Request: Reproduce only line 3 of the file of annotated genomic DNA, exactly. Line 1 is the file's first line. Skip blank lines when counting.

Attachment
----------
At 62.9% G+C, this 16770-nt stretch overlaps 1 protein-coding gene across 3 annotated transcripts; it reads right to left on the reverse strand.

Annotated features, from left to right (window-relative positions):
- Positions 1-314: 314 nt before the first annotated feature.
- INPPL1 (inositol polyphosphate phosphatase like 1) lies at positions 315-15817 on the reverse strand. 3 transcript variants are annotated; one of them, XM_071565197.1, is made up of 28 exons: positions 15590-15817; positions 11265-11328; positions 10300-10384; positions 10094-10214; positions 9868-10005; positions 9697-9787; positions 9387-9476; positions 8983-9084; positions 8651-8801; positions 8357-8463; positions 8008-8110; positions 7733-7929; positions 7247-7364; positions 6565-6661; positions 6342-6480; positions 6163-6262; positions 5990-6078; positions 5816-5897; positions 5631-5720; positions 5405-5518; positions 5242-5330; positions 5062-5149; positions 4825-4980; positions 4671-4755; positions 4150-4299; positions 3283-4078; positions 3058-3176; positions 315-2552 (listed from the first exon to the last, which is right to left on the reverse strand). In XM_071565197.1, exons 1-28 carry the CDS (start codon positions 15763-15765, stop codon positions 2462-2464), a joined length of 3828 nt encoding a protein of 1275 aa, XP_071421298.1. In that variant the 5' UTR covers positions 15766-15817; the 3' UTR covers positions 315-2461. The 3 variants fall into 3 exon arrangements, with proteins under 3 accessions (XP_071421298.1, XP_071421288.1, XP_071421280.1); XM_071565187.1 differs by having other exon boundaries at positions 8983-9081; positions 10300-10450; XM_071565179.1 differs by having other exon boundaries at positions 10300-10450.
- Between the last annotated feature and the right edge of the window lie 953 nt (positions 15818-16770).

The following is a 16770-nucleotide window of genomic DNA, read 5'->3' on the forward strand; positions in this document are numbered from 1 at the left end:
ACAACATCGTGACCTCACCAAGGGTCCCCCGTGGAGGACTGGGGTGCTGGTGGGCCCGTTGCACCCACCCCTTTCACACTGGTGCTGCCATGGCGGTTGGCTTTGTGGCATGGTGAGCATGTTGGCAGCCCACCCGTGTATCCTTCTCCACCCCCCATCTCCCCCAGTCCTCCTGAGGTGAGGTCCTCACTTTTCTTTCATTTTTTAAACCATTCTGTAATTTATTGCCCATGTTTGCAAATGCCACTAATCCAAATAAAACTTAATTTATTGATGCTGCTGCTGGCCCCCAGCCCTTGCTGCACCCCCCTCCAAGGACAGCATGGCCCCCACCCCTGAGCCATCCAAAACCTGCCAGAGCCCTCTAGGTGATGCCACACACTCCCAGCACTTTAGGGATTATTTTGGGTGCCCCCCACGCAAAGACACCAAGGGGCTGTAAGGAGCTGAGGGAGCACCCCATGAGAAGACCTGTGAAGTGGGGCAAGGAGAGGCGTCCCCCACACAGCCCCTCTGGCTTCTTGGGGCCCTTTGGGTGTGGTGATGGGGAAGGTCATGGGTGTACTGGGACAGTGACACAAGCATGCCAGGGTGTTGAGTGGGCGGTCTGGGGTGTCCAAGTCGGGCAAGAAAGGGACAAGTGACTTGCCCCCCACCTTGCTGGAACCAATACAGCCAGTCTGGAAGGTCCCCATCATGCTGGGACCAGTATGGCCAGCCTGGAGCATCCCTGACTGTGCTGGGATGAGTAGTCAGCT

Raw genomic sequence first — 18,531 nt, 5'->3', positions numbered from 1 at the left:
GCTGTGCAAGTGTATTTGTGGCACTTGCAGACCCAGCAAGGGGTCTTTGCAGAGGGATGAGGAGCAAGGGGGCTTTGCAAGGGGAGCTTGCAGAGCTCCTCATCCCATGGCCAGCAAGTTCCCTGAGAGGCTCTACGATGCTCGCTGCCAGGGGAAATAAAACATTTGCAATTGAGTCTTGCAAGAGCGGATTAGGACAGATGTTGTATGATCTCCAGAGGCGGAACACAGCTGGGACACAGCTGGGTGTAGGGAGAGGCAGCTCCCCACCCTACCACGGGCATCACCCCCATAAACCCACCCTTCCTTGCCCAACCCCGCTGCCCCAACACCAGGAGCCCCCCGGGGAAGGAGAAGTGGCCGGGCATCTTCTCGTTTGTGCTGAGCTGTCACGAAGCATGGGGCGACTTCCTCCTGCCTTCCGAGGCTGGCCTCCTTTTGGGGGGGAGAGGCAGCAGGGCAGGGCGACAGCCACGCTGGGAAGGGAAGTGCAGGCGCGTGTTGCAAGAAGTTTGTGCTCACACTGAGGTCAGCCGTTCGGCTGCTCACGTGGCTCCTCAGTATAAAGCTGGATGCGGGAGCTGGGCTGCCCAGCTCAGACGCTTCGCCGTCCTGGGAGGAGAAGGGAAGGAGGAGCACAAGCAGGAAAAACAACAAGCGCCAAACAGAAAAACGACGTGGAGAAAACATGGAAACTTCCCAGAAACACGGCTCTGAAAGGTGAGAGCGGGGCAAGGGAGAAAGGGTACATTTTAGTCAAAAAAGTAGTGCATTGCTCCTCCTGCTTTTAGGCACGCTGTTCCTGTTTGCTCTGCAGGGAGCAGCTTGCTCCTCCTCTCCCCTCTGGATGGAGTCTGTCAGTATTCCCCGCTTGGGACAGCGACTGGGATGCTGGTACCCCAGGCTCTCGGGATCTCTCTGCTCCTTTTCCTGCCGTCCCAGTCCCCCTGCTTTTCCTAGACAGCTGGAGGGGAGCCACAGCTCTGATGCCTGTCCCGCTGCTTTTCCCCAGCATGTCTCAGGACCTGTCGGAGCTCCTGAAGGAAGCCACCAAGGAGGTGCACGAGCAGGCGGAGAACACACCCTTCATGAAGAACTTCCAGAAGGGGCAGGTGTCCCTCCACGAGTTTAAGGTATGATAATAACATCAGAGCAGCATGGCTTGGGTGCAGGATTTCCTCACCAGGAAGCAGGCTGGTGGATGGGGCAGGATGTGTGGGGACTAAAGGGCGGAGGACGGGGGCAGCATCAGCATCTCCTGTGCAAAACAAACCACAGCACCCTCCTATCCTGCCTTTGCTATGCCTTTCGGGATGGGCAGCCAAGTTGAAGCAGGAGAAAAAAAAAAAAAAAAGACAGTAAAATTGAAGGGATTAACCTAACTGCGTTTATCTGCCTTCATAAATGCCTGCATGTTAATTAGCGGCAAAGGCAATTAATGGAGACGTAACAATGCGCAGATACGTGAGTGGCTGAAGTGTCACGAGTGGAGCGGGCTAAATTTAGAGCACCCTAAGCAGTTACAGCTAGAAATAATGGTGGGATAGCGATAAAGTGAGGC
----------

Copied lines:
- Positions 1-314: 314 nt before the first annotated feature.